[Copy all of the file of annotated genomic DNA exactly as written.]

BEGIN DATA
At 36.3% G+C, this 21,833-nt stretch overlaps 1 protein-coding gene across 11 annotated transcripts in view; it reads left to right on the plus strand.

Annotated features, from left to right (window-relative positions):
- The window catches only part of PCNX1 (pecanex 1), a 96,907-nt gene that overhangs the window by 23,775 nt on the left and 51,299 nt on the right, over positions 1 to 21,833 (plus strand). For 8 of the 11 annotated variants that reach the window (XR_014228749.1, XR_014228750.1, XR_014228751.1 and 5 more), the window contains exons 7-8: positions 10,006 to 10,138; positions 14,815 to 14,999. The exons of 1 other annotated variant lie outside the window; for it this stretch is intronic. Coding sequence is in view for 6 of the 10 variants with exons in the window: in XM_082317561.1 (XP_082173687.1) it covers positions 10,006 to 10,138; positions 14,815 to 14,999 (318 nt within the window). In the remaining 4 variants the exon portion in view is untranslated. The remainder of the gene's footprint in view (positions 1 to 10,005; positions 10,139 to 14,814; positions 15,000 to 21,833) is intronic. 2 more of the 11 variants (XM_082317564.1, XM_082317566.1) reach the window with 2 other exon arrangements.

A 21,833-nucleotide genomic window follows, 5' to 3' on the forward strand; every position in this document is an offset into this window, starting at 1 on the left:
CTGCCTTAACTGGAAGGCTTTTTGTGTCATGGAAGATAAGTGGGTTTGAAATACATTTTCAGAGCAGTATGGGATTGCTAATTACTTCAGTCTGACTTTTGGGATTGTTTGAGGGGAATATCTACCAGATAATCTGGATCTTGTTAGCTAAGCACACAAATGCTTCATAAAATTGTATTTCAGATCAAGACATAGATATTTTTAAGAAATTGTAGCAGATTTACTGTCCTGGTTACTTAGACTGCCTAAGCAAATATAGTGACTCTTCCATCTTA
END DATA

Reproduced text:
At 36.3% G+C, this 21,833-nt stretch overlaps 1 protein-coding gene across 11 annotated transcripts in view; it reads left to right on the plus strand.

Annotated features, from left to right (window-relative positions):
- The window catches only part of PCNX1 (pecanex 1), a 96,907-nt gene that overhangs the window by 23,775 nt on the left and 51,299 nt on the right, over positions 1 to 21,833 (plus strand). For 8 of the 11 annotated variants that reach the window (XR_014228749.1, XR_014228750.1, XR_014228751.1 and 5 more), the window contains exons 7-8: positions 10,006 to 10,138; positions 14,815 to 14,999. The exons of 1 other annotated variant lie outside the window; for it this stretch is intronic. Coding sequence is in view for 6 of the 10 variants with exons in the window: in XM_082317561.1 (XP_082173687.1) it covers positions 10,006 to 10,138; positions 14,815 to 14,999 (318 nt within the window). In the remaining 4 variants the exon portion in view is untranslated. The remainder of the gene's footprint in view (positions 1 to 10,005; positions 10,139 to 14,814; positions 15,000 to 21,833) is intronic. 2 more of the 11 variants (XM_082317564.1, XM_082317566.1) reach the window with 2 other exon arrangements.

A 21,833-nucleotide genomic window follows, 5' to 3' on the forward strand; every position in this document is an offset into this window, starting at 1 on the left:
CTGCCTTAACTGGAAGGCTTTTTGTGTCATGGAAGATAAGTGGGTTTGAAATACATTTTCAGAGCAGTATGGGATTGCTAATTACTTCAGTCTGACTTTTGGGATTGTTTGAGGGGAATATCTACCAGATAATCTGGATCTTGTTAGCTAAGCACACAAATGCTTCATAAAATTGTATTTCAGATCAAGACATAGATATTTTTAAGAAATTGTAGCAGATTTACTGTCCTGGTTACTTAGACTGCCTAAGCAAATATAGTGACTCTTCCATCTTA